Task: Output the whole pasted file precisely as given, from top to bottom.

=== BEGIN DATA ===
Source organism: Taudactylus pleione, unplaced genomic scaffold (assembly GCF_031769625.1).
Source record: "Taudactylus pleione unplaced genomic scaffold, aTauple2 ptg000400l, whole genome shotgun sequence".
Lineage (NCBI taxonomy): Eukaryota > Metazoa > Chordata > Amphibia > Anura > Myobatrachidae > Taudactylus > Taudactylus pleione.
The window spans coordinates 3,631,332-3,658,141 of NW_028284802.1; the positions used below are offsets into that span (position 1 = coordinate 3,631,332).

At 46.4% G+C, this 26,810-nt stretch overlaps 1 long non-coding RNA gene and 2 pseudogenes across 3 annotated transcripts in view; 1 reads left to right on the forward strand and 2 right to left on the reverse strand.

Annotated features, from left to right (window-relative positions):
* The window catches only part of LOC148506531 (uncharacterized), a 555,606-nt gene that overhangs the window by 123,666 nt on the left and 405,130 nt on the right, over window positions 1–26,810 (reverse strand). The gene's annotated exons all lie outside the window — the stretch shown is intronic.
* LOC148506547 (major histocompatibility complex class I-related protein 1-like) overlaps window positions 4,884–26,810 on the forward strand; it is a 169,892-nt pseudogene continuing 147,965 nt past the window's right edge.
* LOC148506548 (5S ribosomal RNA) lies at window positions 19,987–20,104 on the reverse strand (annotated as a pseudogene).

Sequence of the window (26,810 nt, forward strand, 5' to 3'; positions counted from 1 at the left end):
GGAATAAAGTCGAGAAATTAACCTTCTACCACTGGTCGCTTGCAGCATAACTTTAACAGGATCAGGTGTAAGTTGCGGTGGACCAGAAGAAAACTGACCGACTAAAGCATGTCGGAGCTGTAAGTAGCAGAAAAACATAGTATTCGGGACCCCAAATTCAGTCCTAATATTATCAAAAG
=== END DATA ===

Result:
Source organism: Taudactylus pleione, unplaced genomic scaffold (assembly GCF_031769625.1).
Source record: "Taudactylus pleione unplaced genomic scaffold, aTauple2 ptg000400l, whole genome shotgun sequence".
Lineage (NCBI taxonomy): Eukaryota > Metazoa > Chordata > Amphibia > Anura > Myobatrachidae > Taudactylus > Taudactylus pleione.
The window spans coordinates 3,631,332-3,658,141 of NW_028284802.1; the positions used below are offsets into that span (position 1 = coordinate 3,631,332).

At 46.4% G+C, this 26,810-nt stretch overlaps 1 long non-coding RNA gene and 2 pseudogenes across 3 annotated transcripts in view; 1 reads left to right on the forward strand and 2 right to left on the reverse strand.

Annotated features, from left to right (window-relative positions):
* The window catches only part of LOC148506531 (uncharacterized), a 555,606-nt gene that overhangs the window by 123,666 nt on the left and 405,130 nt on the right, over window positions 1–26,810 (reverse strand). The gene's annotated exons all lie outside the window — the stretch shown is intronic.
* LOC148506547 (major histocompatibility complex class I-related protein 1-like) overlaps window positions 4,884–26,810 on the forward strand; it is a 169,892-nt pseudogene continuing 147,965 nt past the window's right edge.
* LOC148506548 (5S ribosomal RNA) lies at window positions 19,987–20,104 on the reverse strand (annotated as a pseudogene).

Sequence of the window (26,810 nt, forward strand, 5' to 3'; positions counted from 1 at the left end):
GGAATAAAGTCGAGAAATTAACCTTCTACCACTGGTCGCTTGCAGCATAACTTTAACAGGATCAGGTGTAAGTTGCGGTGGACCAGAAGAAAACTGACCGACTAAAGCATGTCGGAGCTGTAAGTAGCAGAAAAACATAGTATTCGGGACCCCAAATTCAGTCCTAATATTATCAAAAG